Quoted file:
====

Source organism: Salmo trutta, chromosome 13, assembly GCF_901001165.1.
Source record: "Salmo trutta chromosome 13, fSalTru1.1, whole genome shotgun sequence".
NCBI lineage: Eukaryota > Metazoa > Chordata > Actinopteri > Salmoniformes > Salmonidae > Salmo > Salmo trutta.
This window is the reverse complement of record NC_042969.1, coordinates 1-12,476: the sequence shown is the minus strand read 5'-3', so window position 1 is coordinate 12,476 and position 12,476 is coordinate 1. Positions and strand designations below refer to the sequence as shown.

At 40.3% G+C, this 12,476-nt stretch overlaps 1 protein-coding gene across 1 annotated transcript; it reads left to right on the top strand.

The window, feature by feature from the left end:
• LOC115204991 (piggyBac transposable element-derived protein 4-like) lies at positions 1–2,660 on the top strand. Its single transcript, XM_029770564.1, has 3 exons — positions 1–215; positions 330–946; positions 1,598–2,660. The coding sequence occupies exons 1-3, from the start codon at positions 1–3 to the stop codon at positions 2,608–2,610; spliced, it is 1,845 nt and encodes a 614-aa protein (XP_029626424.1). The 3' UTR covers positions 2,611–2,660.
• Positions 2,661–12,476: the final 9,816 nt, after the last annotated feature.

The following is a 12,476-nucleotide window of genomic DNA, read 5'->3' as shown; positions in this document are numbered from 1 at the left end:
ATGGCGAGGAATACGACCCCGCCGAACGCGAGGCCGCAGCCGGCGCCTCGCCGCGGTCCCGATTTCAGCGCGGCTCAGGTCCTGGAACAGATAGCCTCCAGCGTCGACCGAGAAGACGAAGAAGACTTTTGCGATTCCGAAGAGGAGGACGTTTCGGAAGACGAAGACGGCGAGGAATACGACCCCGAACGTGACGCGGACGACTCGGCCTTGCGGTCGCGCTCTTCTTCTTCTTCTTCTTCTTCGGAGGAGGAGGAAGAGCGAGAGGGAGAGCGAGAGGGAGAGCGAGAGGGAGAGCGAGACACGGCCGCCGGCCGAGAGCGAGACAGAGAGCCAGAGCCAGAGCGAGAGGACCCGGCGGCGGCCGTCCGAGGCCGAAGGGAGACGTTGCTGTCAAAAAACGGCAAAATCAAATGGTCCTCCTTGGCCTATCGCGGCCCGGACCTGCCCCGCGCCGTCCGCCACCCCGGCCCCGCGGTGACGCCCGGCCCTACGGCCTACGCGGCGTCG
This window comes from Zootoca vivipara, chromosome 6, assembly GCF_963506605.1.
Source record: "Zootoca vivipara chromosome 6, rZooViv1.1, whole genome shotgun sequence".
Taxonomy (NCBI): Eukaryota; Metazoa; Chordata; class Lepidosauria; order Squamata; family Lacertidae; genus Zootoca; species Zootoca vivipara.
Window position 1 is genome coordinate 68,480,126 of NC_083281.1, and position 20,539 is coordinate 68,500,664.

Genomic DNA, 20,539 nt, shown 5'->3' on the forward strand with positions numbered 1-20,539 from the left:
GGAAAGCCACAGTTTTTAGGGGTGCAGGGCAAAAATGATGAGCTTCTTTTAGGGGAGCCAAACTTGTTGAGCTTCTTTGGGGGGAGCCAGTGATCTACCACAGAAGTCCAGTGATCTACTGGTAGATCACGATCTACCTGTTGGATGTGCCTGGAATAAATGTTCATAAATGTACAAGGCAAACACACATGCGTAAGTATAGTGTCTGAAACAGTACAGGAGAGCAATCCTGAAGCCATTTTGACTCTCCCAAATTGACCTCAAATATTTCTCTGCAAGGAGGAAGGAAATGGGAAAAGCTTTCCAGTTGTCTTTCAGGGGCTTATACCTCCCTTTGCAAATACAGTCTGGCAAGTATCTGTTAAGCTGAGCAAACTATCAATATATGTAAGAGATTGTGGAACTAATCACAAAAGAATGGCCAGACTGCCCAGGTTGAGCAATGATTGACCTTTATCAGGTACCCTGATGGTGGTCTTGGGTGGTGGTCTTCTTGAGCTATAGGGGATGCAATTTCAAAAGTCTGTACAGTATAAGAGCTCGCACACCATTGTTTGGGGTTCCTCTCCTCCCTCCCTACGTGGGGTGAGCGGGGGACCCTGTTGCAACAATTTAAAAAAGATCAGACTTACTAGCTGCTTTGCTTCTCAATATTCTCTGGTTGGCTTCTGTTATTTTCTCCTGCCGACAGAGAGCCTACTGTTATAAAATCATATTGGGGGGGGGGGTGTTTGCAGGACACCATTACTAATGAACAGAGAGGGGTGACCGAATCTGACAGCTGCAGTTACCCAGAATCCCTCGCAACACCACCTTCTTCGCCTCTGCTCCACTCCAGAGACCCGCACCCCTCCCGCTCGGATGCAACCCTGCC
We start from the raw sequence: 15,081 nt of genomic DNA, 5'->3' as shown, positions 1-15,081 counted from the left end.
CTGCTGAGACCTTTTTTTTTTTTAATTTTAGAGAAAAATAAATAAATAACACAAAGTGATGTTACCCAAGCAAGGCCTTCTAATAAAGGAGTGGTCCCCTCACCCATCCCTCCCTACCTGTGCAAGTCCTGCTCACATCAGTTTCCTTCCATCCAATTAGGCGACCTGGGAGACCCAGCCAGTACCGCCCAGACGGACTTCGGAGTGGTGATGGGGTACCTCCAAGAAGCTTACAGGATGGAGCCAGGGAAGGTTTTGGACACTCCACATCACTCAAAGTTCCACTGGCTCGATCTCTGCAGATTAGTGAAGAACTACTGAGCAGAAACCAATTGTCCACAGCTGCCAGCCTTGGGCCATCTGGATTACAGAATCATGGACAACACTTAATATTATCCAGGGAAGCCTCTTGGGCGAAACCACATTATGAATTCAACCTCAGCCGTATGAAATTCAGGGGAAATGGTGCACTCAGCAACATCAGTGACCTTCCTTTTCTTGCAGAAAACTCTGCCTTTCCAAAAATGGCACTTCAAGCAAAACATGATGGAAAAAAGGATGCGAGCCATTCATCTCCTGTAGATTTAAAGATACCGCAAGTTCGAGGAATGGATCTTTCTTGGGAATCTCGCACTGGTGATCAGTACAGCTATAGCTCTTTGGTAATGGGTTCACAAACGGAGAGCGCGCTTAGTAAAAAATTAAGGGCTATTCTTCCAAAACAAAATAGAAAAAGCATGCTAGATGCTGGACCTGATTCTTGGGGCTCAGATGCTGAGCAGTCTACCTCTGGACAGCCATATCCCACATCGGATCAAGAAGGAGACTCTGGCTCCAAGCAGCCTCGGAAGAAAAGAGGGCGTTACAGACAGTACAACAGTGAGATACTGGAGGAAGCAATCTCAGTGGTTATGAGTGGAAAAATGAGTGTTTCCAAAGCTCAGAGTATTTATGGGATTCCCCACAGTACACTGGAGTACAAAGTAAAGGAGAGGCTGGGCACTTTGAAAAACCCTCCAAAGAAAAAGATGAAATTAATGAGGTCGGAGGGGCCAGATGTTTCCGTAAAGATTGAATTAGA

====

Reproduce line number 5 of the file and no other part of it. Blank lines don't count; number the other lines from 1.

At 40.3% G+C, this 12,476-nt stretch overlaps 1 protein-coding gene across 1 annotated transcript; it reads left to right on the top strand.